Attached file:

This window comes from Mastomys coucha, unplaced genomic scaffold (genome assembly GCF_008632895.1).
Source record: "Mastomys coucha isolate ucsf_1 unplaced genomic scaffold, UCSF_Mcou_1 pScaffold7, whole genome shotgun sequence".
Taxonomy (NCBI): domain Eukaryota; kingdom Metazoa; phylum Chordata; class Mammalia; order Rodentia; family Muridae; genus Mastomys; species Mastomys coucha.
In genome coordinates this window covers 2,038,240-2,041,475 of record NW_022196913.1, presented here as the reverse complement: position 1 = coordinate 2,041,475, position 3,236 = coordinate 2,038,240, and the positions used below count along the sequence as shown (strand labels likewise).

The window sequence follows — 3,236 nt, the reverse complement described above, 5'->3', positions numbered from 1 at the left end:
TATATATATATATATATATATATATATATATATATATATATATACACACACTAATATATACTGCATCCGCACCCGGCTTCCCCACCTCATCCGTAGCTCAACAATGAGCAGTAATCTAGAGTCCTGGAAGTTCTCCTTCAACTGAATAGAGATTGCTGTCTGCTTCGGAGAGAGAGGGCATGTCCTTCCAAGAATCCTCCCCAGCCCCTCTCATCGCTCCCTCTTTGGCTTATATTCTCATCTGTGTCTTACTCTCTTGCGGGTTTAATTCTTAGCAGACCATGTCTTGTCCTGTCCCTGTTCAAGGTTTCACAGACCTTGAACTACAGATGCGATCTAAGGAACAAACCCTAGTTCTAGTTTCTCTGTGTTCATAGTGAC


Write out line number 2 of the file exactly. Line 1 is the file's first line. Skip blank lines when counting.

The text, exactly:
Source record: "Mastomys coucha isolate ucsf_1 unplaced genomic scaffold, UCSF_Mcou_1 pScaffold7, whole genome shotgun sequence".